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Why There's Nothing Wrong with Matt Nagy's Play Calling

Bears coach Matt Nagy gets criticized for not running enough last year but the truth is he probably ran it too much considering how unsuccessful they actually were at doing it

One of the great questions about the Bears heading into the 2020 season won't be solved at training camp or in preseason.

It involves play calling, and no one cares about play calling in practices or games which don't count in the standings.

Matt Nagy's inability to blend the running game with the passing game in his play calling drew plenty of criticism in 2019. It's often perceived he needs to run more this season.

"I learned a lot last year in so many different ways, on and off the field, as a head coach," Nagy said this past offseason. "I learned a lot as a play caller, with players how they they work, with scheme, with coaches."

GM Ryan Pace saw no problem with Nagy's play calls.

"Extreme confidence in him as our head coach, extreme confidence in him as our play caller and extreme confidence in him righting the ship and getting us back on the track we want to be on," Pace said, backing Nagy.

Of course Pace will say that, but did Nagy actually deserve to be criticized for not using the running game enough?

There is no doubt they didn't give David Montgomery the ball enough in the season-opening loss to Green Bay. It was hard to think otherwise when Montgomery had only six carries.

It was a game when neither team could run on the other's defense and Nagy adjusted his play calling to try to throw more in order to overcome an early deficit. Green Bay did the same thing. 

It went much like the playoff game with the Eagles after the 2018 season when they couldn't run it effectively and neither could the Eagles.

Nagy still ran too few times against the Packers but it was not the reason they lost. In the end, they lost because Mitchell Trubisky threw one of the four red zone interceptions he had last year, the most in the NFL.

It Doesn't Take an Einstein

A popular stat after the season ended was how the Bears won six out of seven times when they gave the ball to David Montgomery for at least 16 carries.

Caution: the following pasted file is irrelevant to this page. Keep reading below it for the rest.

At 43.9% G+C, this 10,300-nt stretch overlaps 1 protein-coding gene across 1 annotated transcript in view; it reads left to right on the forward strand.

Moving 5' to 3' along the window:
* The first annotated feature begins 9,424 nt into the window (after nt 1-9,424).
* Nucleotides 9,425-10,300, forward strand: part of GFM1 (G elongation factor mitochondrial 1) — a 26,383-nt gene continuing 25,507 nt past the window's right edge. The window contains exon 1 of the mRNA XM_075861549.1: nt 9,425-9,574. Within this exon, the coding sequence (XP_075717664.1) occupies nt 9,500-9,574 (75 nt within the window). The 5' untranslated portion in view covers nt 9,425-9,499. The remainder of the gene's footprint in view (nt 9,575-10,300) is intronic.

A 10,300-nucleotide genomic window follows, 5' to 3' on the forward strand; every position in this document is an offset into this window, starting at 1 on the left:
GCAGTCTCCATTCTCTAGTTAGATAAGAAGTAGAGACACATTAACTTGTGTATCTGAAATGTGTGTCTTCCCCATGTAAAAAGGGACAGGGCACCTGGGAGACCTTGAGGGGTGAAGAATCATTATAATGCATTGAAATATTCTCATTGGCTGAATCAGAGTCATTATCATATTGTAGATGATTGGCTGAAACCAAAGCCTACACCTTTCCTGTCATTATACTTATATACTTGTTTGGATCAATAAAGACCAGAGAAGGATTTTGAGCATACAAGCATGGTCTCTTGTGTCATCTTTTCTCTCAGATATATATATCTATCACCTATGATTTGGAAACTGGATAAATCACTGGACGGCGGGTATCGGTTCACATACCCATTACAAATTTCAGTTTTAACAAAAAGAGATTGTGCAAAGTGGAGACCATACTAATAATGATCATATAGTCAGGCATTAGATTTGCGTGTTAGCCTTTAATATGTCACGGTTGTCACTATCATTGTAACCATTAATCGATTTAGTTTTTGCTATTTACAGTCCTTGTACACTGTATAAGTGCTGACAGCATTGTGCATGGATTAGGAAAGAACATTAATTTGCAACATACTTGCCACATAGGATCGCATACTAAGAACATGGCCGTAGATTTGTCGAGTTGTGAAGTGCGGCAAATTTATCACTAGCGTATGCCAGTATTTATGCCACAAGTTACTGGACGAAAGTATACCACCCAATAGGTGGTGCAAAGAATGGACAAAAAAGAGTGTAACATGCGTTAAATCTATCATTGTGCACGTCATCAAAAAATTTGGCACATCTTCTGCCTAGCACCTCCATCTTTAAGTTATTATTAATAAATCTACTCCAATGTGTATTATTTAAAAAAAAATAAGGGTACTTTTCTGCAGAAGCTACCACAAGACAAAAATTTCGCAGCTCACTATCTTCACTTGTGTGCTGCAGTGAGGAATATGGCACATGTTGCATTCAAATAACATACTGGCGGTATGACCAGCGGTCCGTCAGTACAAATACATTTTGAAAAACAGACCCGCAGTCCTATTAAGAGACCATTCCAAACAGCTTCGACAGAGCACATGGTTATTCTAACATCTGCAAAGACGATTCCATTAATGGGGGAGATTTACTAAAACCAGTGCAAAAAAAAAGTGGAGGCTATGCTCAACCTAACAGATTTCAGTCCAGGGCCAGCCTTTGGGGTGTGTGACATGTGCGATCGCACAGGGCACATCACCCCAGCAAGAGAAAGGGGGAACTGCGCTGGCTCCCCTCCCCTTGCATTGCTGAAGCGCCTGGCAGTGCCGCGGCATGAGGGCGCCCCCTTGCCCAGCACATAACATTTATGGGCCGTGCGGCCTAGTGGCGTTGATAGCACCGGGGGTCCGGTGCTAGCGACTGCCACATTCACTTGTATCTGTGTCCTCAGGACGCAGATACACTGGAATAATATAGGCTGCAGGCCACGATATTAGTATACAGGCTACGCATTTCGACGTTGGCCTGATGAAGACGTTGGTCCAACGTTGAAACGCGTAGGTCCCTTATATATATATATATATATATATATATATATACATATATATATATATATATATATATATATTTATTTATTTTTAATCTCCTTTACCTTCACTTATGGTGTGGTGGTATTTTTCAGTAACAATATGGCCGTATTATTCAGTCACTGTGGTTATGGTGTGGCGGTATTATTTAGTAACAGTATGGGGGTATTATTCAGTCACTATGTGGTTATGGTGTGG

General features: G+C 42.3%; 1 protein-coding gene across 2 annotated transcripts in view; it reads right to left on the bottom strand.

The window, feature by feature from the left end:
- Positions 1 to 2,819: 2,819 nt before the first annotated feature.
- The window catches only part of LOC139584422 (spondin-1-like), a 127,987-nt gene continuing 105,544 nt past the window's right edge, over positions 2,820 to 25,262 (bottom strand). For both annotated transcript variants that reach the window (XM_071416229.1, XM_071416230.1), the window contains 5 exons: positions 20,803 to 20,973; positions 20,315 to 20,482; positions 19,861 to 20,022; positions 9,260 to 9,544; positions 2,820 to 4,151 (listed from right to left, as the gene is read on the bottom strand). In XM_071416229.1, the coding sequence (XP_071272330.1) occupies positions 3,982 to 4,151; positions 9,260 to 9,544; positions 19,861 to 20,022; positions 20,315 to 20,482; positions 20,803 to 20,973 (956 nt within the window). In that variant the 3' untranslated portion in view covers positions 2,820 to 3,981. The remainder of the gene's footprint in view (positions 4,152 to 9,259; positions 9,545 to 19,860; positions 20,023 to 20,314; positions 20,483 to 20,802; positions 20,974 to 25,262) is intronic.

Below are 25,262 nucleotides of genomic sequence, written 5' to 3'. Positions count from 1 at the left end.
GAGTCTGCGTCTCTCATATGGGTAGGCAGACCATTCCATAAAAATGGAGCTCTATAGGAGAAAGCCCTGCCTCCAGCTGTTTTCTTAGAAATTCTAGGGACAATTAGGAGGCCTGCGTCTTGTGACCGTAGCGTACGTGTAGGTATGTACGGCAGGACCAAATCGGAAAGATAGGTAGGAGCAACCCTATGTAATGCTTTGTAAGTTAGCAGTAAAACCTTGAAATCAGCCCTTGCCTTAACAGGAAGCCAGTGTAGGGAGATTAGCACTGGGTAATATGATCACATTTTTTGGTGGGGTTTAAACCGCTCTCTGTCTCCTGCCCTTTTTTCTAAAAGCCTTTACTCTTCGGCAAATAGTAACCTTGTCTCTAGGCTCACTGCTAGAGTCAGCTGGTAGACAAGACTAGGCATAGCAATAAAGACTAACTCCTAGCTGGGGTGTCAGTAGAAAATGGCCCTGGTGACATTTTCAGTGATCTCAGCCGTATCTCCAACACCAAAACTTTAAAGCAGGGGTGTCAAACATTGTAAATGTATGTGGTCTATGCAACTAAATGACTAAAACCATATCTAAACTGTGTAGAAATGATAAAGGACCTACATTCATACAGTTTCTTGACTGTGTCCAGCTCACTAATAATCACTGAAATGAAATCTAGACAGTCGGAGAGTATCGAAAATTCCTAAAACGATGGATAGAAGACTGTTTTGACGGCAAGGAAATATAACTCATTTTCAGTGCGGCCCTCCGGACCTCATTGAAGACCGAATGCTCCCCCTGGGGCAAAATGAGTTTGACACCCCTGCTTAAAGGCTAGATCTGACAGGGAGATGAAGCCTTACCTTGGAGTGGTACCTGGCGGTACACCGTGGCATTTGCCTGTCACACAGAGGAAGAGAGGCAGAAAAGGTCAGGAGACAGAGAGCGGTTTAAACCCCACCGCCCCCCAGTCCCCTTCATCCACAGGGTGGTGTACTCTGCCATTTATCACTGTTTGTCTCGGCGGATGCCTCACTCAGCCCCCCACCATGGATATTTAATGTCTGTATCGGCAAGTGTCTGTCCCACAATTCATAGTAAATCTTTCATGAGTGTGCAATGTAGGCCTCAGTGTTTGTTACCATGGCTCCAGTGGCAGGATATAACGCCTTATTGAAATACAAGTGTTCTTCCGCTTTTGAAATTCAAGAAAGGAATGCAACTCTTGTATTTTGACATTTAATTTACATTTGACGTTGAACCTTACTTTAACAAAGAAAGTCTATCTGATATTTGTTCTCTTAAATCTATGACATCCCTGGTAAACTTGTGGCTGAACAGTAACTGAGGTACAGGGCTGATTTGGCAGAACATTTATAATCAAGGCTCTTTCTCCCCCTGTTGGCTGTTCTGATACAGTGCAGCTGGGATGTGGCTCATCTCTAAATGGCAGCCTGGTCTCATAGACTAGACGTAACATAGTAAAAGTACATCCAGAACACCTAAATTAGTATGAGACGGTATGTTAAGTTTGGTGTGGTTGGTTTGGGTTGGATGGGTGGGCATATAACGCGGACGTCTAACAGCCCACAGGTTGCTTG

So the logic is they should have simply handed him the ball 16 times more often and they would have kept winning.

It's false logic.

While he could have had more carries in a few cases, Nagy gave Montgomery plenty of opportunities to run and he used the running game extensively in play calling. 

In fact, he used the running game more than he should have considering the results.

Yes, the Bears were 6-1 and should have been 7-0 in the games when Montgomery carried 16 times or more, but the truth is they gave him the ball more in those games because the running game was actually working.

Montgomery averaged 4.1 yards per carry in the games when he got the ball 16 times or more. In the nine games when Montgomery had less than 16 carries, he averaged 2.9 yards a carry.

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A team can't run the ball when it's averaging 2.9 yards a carry.

The Albert Einstein definition of insanity is doing the same thing over and over and expecting different results. Giving the ball over and over to Montgomery when the running attack was averaging 2.9 yards a carry would have been insanity.

The Bears were 20th in rushing attempts last year. Finishing 20th isn't great, but it was much better than where they finished at being effective as a running team.

They were 29th in yards per rushing attempt at 3.7. They were 27th in yards gained at 1,458.

This doesn't justify being 20th in rushing attempts. They probably should have run less.

Seven of the top 10 teams in rushing made the playoffs. Eight of the top 10 teams in rushing attempts made the playoffs.  

Those eight teams aren't finishing in the top 10 in rushing attempts if they fail to achieve success. They would run less then.

Run It Better, Then Run It More

Want an example of what happens when you continue to run even though it isn't working?

The Bears ran it 27 times against the Packers in the second game, which was 12 more times than the first game when everyone got all over Nagy about his play calling. The Packers even ran it fewer times than the Bears in the second game. 

Instead of losing by seven the Bears lost by eight.

So there's your more rushing attempts with few yards in action. 

What the Bears really need to do this season isn't necessarily run it more, but run it more effectively. 

Then they really can afford to run more.

Hiring Juan Castillo as line coach is their big move toward running more effectively, and he has a simple plan.

"We're going to be physical," Castillo said. "We're going to get after people."

If they get after people and it works, they can run it more.

Nagy knew all of this last year, and by bringing in Castillo and trying to get the running game going it's apparent he still knows. 

Twitter: BearDigest@BearsOnMaven